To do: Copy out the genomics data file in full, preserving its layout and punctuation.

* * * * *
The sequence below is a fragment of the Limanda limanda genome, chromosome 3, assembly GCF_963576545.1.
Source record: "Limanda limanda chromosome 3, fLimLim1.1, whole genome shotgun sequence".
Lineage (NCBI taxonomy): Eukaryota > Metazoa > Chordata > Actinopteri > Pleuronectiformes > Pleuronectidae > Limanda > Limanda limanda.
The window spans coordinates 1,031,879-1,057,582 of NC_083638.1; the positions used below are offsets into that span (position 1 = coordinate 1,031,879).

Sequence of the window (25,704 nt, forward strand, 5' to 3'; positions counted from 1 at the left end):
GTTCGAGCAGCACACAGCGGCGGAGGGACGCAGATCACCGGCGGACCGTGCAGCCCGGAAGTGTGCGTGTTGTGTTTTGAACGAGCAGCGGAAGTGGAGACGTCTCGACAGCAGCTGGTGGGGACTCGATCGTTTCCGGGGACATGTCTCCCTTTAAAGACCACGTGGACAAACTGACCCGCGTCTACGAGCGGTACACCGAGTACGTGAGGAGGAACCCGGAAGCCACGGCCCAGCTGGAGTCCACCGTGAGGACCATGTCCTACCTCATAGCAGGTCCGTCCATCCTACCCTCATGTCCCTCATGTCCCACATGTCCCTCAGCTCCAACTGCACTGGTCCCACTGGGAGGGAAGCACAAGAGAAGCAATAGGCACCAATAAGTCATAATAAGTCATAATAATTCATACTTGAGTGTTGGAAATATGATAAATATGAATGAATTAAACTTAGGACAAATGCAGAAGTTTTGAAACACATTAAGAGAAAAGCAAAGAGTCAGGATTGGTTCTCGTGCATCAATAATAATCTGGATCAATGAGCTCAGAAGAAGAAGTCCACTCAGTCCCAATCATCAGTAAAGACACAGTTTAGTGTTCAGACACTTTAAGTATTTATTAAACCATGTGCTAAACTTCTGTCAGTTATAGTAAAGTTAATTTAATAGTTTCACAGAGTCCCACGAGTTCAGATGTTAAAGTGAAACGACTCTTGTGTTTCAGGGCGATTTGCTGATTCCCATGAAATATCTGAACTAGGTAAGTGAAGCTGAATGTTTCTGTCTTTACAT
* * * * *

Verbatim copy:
The sequence below is a fragment of the Limanda limanda genome, chromosome 3, assembly GCF_963576545.1.
Source record: "Limanda limanda chromosome 3, fLimLim1.1, whole genome shotgun sequence".
Lineage (NCBI taxonomy): Eukaryota > Metazoa > Chordata > Actinopteri > Pleuronectiformes > Pleuronectidae > Limanda > Limanda limanda.
The window spans coordinates 1,031,879-1,057,582 of NC_083638.1; the positions used below are offsets into that span (position 1 = coordinate 1,031,879).

Sequence of the window (25,704 nt, forward strand, 5' to 3'; positions counted from 1 at the left end):
GTTCGAGCAGCACACAGCGGCGGAGGGACGCAGATCACCGGCGGACCGTGCAGCCCGGAAGTGTGCGTGTTGTGTTTTGAACGAGCAGCGGAAGTGGAGACGTCTCGACAGCAGCTGGTGGGGACTCGATCGTTTCCGGGGACATGTCTCCCTTTAAAGACCACGTGGACAAACTGACCCGCGTCTACGAGCGGTACACCGAGTACGTGAGGAGGAACCCGGAAGCCACGGCCCAGCTGGAGTCCACCGTGAGGACCATGTCCTACCTCATAGCAGGTCCGTCCATCCTACCCTCATGTCCCTCATGTCCCACATGTCCCTCAGCTCCAACTGCACTGGTCCCACTGGGAGGGAAGCACAAGAGAAGCAATAGGCACCAATAAGTCATAATAAGTCATAATAATTCATACTTGAGTGTTGGAAATATGATAAATATGAATGAATTAAACTTAGGACAAATGCAGAAGTTTTGAAACACATTAAGAGAAAAGCAAAGAGTCAGGATTGGTTCTCGTGCATCAATAATAATCTGGATCAATGAGCTCAGAAGAAGAAGTCCACTCAGTCCCAATCATCAGTAAAGACACAGTTTAGTGTTCAGACACTTTAAGTATTTATTAAACCATGTGCTAAACTTCTGTCAGTTATAGTAAAGTTAATTTAATAGTTTCACAGAGTCCCACGAGTTCAGATGTTAAAGTGAAACGACTCTTGTGTTTCAGGGCGATTTGCTGATTCCCATGAAATATCTGAACTAGGTAAGTGAAGCTGAATGTTTCTGTCTTTACAT